4 mins read 23 Sep 2022

Gilmour Space to launch Australia’s first orbital rocket early next year

Gilmour Space is set to launch Australia’s first orbital rocket in early 2023 in collaboration with communications company Inmarsat.

Eris is set to launch early next year and will be Australia’s first orbital rocket. Credit: Gilmour Space Technologies.

Gilmour Space Technologies has announced plans to launch its Eris rocket early next year. Eris will be Australia's first orbital rocket and the first orbital launch attempt from a commercial Australian launch site.

The rocket is planned to deliver up to 305 kg to low-Earth orbit (LEO) and will orbit at an altitude of 500km. It stands at 25m and has a fairing diameter of up to 1.5m.

Eris will make its maiden launch from Gilmour’s Bowen Orbital Spaceport (BOS) in Abbott Point Port in northern Queensland, which is currently under construction. This project is another example of an Australian rocket company establishing its own infrastructure to launch its own rockets from home soil, eliminating the need to send its payloads to overseas providers. In fact, the BOS joins the likes of Southern Launch’s Whalers Way Orbital Launch Complex and Equatorial Launch Australia’s Arnhem Space Centre.

The Gilmour Space Bowen Orbital Spaceport (BOS). Credit: Gilmour Space Technologies.

Collaborating with a global leader

The upcoming launch is the product of a new collaboration with Inmarsat, a British satellite communications company, which signed an agreement with Gilmour last week. Inmarsat will support Eris and other space launches from Australia using its InRange system.    

Traditionally, to read rocket telemetry, launch companies would need to construct and maintain new ground stations which are much more expensive and time-consuming. This system also causes delays in launches and a reduction in payload mass. InRange solves this problem with its constellation of “ELERA” L-band satellites in geostationary (GEO) orbit (the “L-band” denotes a specific range of frequencies in the radio spectrum from 1 to 2 gigahertz). The satellites provide real-time information on the trajectory of a rocket, including its altitude and velocity, and communicate this data directly and reliably to launch providers. In fact, InRange is claimed to have 99.9% reliability over its network.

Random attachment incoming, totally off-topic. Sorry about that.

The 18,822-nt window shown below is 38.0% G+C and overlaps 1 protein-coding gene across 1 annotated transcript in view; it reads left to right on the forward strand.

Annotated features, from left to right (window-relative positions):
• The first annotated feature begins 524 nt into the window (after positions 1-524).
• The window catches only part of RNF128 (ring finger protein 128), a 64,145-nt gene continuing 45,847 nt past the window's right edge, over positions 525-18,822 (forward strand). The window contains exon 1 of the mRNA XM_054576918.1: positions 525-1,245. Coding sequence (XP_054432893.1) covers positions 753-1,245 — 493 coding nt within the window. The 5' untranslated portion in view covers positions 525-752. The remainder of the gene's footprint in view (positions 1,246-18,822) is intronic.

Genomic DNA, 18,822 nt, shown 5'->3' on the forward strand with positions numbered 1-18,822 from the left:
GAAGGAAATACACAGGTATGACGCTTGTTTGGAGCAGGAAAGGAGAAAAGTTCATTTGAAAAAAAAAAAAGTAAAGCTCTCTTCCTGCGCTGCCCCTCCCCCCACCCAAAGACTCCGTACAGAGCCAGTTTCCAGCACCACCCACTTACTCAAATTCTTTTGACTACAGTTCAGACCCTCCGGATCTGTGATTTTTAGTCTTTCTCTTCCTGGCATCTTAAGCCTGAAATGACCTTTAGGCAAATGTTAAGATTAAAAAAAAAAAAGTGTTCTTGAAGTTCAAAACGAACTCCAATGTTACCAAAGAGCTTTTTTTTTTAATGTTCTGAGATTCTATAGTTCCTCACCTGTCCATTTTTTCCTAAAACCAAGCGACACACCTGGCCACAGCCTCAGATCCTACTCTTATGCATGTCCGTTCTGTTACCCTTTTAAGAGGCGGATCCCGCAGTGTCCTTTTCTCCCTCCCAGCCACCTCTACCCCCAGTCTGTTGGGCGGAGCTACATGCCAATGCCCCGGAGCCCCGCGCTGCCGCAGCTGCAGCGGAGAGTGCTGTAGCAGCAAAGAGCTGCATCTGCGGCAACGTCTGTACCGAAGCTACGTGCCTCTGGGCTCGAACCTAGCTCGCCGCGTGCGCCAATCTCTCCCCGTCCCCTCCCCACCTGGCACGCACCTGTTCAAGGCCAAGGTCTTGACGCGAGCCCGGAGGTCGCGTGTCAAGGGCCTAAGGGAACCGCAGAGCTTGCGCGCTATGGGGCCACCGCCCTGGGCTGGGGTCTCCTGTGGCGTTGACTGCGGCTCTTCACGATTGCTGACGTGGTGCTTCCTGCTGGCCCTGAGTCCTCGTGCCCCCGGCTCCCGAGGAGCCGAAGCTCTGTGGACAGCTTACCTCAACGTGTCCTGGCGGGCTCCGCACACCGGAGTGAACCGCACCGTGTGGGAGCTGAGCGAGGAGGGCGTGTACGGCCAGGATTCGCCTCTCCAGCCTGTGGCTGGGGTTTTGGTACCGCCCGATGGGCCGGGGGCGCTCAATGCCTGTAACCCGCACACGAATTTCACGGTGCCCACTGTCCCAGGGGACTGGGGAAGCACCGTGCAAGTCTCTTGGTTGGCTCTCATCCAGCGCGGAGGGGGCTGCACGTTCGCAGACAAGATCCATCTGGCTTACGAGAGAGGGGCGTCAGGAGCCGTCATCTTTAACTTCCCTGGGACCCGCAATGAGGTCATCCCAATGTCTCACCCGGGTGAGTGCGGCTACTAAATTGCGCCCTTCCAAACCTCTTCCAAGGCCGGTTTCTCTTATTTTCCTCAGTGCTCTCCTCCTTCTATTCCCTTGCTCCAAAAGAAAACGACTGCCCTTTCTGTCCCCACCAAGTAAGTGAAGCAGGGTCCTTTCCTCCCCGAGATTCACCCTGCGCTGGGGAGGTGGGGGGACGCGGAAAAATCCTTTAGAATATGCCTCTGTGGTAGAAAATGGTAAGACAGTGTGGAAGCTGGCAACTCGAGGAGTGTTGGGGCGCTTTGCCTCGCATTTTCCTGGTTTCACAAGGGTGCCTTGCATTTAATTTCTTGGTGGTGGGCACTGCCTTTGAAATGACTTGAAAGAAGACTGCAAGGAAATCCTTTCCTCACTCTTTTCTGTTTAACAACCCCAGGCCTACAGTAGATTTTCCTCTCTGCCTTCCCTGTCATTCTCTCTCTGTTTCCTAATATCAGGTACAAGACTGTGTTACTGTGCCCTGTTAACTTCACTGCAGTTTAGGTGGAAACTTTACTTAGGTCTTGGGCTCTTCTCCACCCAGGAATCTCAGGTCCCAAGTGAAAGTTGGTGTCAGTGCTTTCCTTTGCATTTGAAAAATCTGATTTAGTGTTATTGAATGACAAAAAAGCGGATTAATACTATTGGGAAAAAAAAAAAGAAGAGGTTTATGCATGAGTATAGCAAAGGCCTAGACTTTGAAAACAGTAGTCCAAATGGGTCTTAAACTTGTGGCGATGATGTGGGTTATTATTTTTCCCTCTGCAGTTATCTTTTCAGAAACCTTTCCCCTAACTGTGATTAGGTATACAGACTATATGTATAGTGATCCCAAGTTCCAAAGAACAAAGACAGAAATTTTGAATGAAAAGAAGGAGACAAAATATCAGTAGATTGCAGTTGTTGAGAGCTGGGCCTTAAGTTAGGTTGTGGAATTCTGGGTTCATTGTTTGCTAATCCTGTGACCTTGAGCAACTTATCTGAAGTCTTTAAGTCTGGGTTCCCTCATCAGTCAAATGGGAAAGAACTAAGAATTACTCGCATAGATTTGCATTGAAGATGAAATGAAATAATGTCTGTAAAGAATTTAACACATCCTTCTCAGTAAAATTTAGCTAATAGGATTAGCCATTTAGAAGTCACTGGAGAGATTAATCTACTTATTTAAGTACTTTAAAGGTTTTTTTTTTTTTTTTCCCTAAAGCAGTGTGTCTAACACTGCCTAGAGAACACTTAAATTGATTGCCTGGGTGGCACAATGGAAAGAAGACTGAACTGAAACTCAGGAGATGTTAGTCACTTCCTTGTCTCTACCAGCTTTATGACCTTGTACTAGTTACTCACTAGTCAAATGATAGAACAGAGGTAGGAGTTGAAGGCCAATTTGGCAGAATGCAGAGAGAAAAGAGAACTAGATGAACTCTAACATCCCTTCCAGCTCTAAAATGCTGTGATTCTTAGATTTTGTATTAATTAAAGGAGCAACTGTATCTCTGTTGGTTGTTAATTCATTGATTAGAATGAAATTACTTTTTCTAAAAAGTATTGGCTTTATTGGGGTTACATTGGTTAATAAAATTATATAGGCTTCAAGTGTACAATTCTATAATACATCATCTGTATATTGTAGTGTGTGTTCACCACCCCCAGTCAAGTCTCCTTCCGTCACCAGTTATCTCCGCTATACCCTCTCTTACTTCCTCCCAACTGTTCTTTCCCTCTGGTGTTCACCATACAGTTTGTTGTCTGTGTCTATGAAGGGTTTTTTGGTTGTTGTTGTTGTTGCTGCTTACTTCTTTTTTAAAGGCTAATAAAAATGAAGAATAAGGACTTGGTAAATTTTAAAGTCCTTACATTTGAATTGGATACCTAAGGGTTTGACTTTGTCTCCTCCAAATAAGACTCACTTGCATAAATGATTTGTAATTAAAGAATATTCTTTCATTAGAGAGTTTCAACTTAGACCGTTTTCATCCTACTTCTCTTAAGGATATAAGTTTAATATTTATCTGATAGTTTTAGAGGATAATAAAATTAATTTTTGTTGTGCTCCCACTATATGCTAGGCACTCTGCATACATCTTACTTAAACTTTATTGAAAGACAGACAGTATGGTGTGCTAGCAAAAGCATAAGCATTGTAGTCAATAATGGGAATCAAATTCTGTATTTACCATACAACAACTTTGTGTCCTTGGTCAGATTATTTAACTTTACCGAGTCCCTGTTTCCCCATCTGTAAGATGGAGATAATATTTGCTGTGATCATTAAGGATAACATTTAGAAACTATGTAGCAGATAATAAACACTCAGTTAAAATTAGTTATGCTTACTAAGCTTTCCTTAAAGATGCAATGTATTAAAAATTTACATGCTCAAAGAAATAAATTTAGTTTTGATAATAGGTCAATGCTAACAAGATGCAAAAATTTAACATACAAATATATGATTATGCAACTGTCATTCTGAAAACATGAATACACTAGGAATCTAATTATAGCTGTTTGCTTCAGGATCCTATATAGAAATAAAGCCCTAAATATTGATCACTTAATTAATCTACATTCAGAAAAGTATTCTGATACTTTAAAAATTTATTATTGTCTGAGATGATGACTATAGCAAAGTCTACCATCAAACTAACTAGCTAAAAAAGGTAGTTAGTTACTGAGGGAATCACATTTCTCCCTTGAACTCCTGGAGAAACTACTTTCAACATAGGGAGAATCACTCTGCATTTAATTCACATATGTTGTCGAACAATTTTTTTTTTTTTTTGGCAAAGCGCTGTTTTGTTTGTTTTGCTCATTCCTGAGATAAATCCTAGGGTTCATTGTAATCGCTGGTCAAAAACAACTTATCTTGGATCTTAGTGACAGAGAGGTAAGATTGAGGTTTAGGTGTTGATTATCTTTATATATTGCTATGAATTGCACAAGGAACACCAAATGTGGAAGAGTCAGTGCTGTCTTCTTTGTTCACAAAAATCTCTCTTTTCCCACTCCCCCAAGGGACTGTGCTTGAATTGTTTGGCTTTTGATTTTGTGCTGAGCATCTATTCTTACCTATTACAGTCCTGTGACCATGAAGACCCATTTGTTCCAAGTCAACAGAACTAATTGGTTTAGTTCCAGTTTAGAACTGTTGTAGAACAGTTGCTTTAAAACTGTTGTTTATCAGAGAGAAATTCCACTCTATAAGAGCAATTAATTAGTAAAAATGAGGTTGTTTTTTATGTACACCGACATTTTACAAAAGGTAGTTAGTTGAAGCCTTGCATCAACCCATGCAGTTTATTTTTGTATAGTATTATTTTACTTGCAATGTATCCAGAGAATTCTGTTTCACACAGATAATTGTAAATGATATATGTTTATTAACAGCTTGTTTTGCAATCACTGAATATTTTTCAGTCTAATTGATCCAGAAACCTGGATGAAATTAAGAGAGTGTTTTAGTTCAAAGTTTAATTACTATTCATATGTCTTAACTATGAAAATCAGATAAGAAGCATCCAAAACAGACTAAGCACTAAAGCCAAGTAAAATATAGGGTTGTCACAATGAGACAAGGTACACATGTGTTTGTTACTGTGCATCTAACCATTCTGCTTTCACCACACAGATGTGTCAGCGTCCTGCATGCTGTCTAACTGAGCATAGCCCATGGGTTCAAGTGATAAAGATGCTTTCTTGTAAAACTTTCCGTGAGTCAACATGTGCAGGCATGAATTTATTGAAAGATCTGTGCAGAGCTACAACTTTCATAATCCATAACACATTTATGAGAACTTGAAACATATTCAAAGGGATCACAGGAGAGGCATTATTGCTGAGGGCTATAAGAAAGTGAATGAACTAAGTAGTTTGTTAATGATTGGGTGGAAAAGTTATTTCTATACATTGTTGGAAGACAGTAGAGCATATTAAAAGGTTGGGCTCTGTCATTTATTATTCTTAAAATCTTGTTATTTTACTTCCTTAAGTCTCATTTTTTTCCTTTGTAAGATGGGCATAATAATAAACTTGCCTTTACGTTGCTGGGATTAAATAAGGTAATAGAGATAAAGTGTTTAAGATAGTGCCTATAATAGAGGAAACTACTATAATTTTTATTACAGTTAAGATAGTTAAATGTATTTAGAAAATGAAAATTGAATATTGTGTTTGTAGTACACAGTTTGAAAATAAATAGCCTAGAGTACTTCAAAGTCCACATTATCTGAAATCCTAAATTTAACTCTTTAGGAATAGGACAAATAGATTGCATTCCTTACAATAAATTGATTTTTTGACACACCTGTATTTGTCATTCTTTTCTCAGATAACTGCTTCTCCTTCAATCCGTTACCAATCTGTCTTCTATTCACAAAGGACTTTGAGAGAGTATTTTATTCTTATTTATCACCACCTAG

Inmarsat’s InRange constellation will enable rocket launches to be easier and more cost-effective. Credit: Inmarsat.

Enabling more launches for Australian space companies

The InRange system is revolutionary for end-users because, true to its name, it ensures that rockets are in range of real-time telemetry. It removes the dependency on ground stations and eliminates the risk of blackout zones, which is when a rocket is between two ground stations separated by an ocean, or when they are on the other side of the Earth. InRange has a strong potential to reduce costs as well as barriers to entry to the launch market, which is critical during a time when the commercial space industry is rapidly taking off.  

“Inmarsat InRange can accelerate Australia’s ambitions by providing telemetry from space and avoiding the need to finance and build terrestrial-based telemetry solutions that are limited in coverage, take time to construct and are expensive. Inmarsat InRange can support launch providers worldwide with their ambitions,” said Rajeev Suri, CEO of Inmarsat in the recent press release.  

The telemetry from Eris will be received and transmitted by Inmarsat’s InRange system. Credit: Gilmour Space Technologies.

Inmarsat’s continued presence in Australia

By collaborating with Gilmour Space, Inmarsat continues its long history of involvement with Australian space activities which dates back to over 30 years ago. The British company already provides a virtual satellite system for the Australian Defence Force and has built new ground stations in Perth. It is also capitalising on the emerging space market by tapping into the private sector and supporting the era of Australian orbital launch from its inception. 

Adam Gilmour, CEO of Gilmour Space, is proud of the new collaboration and is excited to achieve some national firsts. “It’s been fantastic to work with Inmarsat as a well-established partner, to help us demonstrate space-based telemetry for our first and future Eris launches from Australia,” he added.